I never did feel right, about being me. I always needed something more. At first, it was candy, and then video games and eventually, teenage love. I idolized money. I felt entitled to nice clothes and nice things. I wanted the best. I hated waiting for anything. When I wanted something, it was all I could think about – until I got it, and then, I wanted something else. There were times I felt guilty for the stress I created in our family. But it was fleeting. The burning need inside of me was stronger than anything else. This need had no conscience, integrity, or morals.
This need – was my addiction.
I know I hurt you. I rejected your love. I rolled my eyes at you. I called you names. I stole from you. I lied to you. I avoided you and finally, I left you – for good.
I was so smug.
There wasn’t anything you could have said, or done, to prevent this from happening. I thought I knew it all. Death by overdose was something that happened to other people: Foolish people – people who didn’t know shit about using. It wasn’t going to happen to me, no way, no how, not ever.
You begged me to stop. I tuned you out. Your words were like angry wasps in my ears. Although they stung, they were nothing more than an annoying buzz. When you cried, I cringed. When you put your arms around me. I wanted, away from you. And now – I want back.
But there is no back. There is only forward.
Please bring me forward. Tell my story. Say my name. Have conversations with me. Include me in your celebrations. Rejoice in the time we had together. Cry, if you must, but not all the time. I know you’re sad. I know you miss me. I know you love me. I know you did your best. But you were never stronger than the disease of addiction, and sadly, neither was I.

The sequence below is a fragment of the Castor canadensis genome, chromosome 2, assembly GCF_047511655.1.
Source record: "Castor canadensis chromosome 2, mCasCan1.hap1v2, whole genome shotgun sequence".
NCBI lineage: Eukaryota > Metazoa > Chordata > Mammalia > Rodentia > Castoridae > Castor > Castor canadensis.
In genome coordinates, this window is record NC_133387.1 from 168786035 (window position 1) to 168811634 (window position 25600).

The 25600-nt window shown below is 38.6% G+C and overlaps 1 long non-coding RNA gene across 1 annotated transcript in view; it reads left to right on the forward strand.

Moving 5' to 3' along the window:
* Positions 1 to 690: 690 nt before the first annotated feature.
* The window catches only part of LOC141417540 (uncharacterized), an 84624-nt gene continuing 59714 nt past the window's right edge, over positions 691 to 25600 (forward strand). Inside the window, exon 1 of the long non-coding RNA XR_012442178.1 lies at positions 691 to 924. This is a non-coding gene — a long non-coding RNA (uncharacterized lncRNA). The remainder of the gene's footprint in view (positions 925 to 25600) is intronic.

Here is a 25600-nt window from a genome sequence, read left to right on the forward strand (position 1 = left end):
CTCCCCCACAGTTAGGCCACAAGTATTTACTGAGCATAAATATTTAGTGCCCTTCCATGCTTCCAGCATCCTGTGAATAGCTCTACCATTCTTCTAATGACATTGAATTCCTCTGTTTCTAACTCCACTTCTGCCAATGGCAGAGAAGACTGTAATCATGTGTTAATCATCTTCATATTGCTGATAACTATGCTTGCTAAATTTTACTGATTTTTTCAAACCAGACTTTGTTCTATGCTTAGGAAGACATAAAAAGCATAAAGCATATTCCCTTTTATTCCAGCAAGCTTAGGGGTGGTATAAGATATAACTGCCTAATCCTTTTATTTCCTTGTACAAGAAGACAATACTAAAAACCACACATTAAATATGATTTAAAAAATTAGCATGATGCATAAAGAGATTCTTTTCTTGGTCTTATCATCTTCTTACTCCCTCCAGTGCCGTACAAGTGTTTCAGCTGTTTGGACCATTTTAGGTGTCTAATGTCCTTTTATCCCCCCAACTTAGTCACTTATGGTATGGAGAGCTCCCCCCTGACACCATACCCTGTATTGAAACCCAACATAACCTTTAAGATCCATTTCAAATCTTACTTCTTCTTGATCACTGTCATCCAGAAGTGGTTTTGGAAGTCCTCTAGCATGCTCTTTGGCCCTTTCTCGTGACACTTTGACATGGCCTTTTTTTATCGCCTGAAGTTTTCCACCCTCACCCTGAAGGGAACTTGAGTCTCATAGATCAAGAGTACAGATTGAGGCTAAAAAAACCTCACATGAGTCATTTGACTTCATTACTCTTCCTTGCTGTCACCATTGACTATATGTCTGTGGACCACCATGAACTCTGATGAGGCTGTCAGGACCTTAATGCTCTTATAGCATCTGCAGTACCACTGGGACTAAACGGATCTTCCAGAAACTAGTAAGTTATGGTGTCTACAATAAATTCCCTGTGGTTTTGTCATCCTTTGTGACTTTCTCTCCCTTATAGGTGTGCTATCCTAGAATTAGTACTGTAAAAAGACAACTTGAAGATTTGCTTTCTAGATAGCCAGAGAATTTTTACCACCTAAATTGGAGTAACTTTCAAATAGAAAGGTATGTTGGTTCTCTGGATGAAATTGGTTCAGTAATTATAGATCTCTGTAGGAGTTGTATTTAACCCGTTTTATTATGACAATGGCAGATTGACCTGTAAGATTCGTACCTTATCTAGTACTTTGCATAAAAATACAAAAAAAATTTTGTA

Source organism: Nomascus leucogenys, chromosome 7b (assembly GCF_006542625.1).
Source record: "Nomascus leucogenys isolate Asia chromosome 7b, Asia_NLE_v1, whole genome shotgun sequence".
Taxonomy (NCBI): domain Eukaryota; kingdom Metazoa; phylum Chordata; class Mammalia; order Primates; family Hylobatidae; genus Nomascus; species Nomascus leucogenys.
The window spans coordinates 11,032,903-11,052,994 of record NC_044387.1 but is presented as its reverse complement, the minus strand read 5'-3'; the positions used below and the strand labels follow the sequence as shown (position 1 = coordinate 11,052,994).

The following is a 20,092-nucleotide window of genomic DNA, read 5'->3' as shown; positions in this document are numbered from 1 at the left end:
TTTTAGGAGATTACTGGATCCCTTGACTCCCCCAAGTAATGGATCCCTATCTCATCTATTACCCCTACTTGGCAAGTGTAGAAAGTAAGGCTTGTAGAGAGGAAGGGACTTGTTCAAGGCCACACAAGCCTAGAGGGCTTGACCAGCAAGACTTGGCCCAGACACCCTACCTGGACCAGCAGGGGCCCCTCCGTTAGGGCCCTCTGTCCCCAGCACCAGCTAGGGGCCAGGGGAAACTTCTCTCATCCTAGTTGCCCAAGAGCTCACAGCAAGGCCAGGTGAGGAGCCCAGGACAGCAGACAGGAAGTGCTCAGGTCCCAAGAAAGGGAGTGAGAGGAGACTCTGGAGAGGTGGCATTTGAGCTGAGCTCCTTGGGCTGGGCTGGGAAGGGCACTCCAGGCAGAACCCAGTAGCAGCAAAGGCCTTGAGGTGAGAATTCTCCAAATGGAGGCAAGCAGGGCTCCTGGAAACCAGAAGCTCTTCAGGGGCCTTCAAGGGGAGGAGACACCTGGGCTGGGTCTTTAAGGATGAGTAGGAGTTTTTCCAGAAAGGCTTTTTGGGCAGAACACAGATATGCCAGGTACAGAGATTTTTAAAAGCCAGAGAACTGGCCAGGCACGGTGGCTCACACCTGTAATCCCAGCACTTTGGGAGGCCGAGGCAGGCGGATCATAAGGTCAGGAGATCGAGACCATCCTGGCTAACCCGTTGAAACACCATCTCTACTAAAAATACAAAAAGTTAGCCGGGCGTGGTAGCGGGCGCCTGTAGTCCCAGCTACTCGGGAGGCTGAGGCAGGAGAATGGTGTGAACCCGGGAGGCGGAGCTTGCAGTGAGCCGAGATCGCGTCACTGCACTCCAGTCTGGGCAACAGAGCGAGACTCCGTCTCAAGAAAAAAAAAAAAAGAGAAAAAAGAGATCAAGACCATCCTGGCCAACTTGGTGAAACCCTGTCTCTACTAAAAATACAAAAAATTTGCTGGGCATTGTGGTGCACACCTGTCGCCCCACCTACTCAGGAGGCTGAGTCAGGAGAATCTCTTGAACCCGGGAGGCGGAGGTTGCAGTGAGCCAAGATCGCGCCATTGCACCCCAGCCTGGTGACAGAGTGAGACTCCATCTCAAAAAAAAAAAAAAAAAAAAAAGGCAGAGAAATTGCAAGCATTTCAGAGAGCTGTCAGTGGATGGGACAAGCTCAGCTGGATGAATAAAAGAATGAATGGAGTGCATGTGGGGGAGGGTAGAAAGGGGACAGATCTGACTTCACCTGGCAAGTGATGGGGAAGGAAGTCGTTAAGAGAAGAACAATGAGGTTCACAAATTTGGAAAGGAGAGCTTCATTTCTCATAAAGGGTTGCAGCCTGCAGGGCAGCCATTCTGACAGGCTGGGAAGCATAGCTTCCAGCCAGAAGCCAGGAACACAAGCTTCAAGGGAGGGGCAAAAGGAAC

Please don’t blame yourself, or me. It will only make things worse. We all did the best we could. You must believe this. If you don’t, it will be like me dying all over again, each and every, day. We will all stay stuck and that would be a tragedy.
I hope you take all the love you have for me, and put it into the rest of our family. Every time you want to hug me, grab one of them. Then it will be like I’m part of the hug. Give them a great big squeeze and I promise, I’ll feel it, all the way up in heaven.
May you find peace in knowing I’m free, in a way, I never before was. Up here, there is no addiction. There is only love, the kind of love that is greater than any of us will ever know, below.
You might tell yourself that I am gone. But you’re wrong. I’m right here. I’m the wind on your face, and the stars in the sky. I’m the raindrops, falling, outside your window. I’m the song of a bird and the dawn of each new morning. I’m the rustle of a leaf. I’m the clouds and the sun, and the waves in the ocean.
We will never be truly be parted from one another. For love breathes life, even, in death.
I am the flesh of your flesh. Standstill – and you will feel me.
Love, Your Child This Day and Always...
Adapted from a writing by Lorelie Rozzano
 and adapted by me only to take out the male gender-specific pronouns and references and therefore make it apply to everyone.
 For those who don't know, I've been handing out bananas as I do what I do in Kensington. Soft fruit was requested by these wonderful people four years ago when I started doing this. I kept bringing bananas with every visit. One day, a man on the street called out "Here comes "Banana Man!" The name stuck… J